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Why Domestic Cats Have Slit Pupils And Big Cats Don't

If you've ever gazed into a house cat's eyes and wondered why they don't look like yours or even like those of big cats like tigers, you were onto something.

The shape of an animal's pupils is linked to its lifestyle, a new study published in the journal Science Advances suggests. Scientists analyzed the pupil shapes and ecological roles of 214 species of land animals, including a variety of cats. Their results show that species with vertical slit-shaped pupils tend to be ambush predators, whereas those with circular pupils tend to be "active foragers," which chase down prey.

"For species that are active both night and day, like domestic cats, slit pupils provide the dynamic range needed to help them see in dim light yet not get blinded by the midday sun," lead author Martin Banks of the University of California, Berkeley, said in a statement.

This is not the only piece of the feline pupil puzzle that the researchers uncovered, however.

"A surprising thing we noticed from this study is that the slit pupils were linked to predators that were close to the ground," co-author William Sprague, a postdoctoral researcher in Banks' lab, said in a statement. "So domestic cats have vertical slits, but bigger cats, like tigers and lions, don't. Their pupils are round, like humans and dogs."

Out of the 65 ambush predators with forward-facing eyes included in the story, 44 had vertical pupils. Even more strikingly, 82 percent of them were rather small, measuring less than 42 centimeters — or 16.5 inches — from foot to shoulder.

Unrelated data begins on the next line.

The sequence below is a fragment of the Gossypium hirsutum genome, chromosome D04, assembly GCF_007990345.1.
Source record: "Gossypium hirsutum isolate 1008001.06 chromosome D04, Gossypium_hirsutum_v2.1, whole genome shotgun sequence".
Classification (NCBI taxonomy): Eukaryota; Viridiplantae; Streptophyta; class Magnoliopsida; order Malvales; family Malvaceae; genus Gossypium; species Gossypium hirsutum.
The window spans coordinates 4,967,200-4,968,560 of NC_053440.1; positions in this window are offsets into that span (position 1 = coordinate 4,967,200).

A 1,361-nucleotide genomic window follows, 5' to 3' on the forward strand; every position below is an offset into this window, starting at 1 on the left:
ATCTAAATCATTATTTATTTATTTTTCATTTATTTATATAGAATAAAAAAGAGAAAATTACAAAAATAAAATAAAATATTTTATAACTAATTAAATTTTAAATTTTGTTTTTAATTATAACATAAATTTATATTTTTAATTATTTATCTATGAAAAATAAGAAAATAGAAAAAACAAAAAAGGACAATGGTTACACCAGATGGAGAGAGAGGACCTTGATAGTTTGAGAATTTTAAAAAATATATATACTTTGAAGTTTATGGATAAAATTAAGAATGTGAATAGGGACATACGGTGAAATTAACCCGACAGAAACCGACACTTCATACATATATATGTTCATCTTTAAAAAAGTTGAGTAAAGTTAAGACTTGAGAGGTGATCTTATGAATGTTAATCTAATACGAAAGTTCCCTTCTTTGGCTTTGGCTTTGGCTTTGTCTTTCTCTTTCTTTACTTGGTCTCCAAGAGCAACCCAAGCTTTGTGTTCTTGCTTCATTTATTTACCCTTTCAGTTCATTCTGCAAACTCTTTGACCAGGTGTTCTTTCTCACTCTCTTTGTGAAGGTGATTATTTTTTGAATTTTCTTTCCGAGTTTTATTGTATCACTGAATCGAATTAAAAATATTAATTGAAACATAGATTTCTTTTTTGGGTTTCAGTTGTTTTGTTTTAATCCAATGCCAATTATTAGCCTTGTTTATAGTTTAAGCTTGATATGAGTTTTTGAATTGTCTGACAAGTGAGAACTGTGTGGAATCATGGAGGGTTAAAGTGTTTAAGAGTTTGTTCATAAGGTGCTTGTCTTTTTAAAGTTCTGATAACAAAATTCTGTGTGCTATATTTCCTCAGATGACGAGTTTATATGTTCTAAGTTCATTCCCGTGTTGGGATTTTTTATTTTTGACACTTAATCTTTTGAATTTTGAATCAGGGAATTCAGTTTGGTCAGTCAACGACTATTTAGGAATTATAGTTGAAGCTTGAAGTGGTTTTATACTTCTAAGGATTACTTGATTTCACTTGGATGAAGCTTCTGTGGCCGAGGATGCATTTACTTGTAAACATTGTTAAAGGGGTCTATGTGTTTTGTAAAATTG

Yet, none this explains why cats have vertical slit pupils, whereas horses have horizontal slit pupils. The researchers found that horizontal slit pupils were most common among grazing prey animals like deer and sheep.

To figure out how the orientation of an animal's pupil's affects its vision, the researchers used computer models. Stretching out pupils horizontally, the researchers found, allows an animal to align its pupils with the ground. This, in turn, lets more light in from the back, front and sides.

"The first key visual requirement for these animals is to detect approaching predators, which usually come from the ground, so they need to see panoramically on the ground with minimal blind spots," Banks said in a statement. "The second critical requirement is that once they do detect a predator, they need to see where they are running. They have to see well enough out of the corner of their eye to run quickly and jump over things."

Now that they've tackled terrestrial species, the researchers hope to turn their attention to the pupils of animals that spend most of their time up in the sky, in trees or underwater in upcoming studies.

Photos: Mathias Appel (Tiger) and Jimmy B (Cat) | Flickr

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